Sex wars by Marge Piercy

About the book

Life is hard in post-Civil War New York, but change is in the air. Immigrants are pouring into the city, bringing a new spirit in their wake. Among them is Freydeh, who lives in a tiny tenement flat with eight others and works at as many jobs as she can handle in hopes of raising enough money to bring her family over from Russia.

Reviewed by New Forest/Waterside U3A theatre and literature

Marge Piercy offers us a wide and exotic canvas on which she paints a devastating picture of the “brave New World” of the United States. A long way from “Little Women” or the New England reformers of Henry James’ novels, Sex Wars gets into the tenements and whore-houses of New York and makes us feel the dirt and degradation. It leads to a view of their struggle for women’s suffrage little known or appreciated on this side of the Atlantic. We are reminded too that the extremes of religion and politics have not changed much in the past hundred years. This is a thought-provoking book for anyone prepared to be provoked.

Star rating: ****

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2 thoughts on “Sex wars by Marge Piercy”

  1. Review by Wallington Village
    Few finished the book. Switching character and time frames was confusing. Not strong characters – who was who? Awful places to live and cold!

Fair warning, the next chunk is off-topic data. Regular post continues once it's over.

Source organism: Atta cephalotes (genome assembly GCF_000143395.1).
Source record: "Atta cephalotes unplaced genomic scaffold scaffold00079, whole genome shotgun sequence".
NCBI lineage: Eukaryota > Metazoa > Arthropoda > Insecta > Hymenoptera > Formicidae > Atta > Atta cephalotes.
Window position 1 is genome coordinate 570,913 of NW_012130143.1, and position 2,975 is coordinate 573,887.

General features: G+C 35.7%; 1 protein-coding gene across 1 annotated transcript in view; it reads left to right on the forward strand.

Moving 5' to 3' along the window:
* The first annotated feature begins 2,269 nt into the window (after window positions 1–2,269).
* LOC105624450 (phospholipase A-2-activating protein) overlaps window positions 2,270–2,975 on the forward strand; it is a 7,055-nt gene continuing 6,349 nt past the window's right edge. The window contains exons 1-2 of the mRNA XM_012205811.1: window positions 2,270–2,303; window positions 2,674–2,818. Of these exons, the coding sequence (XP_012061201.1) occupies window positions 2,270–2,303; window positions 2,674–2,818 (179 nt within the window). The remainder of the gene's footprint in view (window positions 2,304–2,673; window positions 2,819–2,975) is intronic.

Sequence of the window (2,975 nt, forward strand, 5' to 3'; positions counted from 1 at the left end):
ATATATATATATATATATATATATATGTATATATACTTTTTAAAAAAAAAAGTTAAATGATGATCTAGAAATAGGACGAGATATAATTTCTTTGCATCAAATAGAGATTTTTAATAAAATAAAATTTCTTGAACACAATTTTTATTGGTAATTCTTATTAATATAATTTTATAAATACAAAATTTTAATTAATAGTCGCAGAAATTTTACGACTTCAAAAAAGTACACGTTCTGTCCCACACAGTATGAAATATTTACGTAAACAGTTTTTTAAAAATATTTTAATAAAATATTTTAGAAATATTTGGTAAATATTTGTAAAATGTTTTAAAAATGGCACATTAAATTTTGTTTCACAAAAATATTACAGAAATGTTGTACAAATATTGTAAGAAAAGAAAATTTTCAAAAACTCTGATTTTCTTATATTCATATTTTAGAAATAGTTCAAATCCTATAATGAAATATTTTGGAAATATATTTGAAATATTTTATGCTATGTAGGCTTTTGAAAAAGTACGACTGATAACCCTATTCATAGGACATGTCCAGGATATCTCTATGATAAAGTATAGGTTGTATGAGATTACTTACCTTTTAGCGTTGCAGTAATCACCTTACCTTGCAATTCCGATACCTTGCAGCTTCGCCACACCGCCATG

Star rating: ***

  2. Review by Monday, Monday Book Club
    This book, as expected by those familiar with Marge Piercy, produced an excellent discussion on politics, religion and how women are regarded both in history and currently. Several members did interesting research on this, and on the real-life characters in the book, prior to the meeting which added to the depth of the discussion.
    The major fictional character, Freydeh, is a great representation of a hard working, strong willed, persistent and inventive immigrant woman, struggling with her own losses and responsible for herself and her family but also with a great sense of social charity.
    It is well worth reading a book like this to remind ourselves that these conditions, portrayed here 150 years ago, still exist in many places and in many forms and to ask ourselves how much do we value now what others have fought for?
    Star rating: ****

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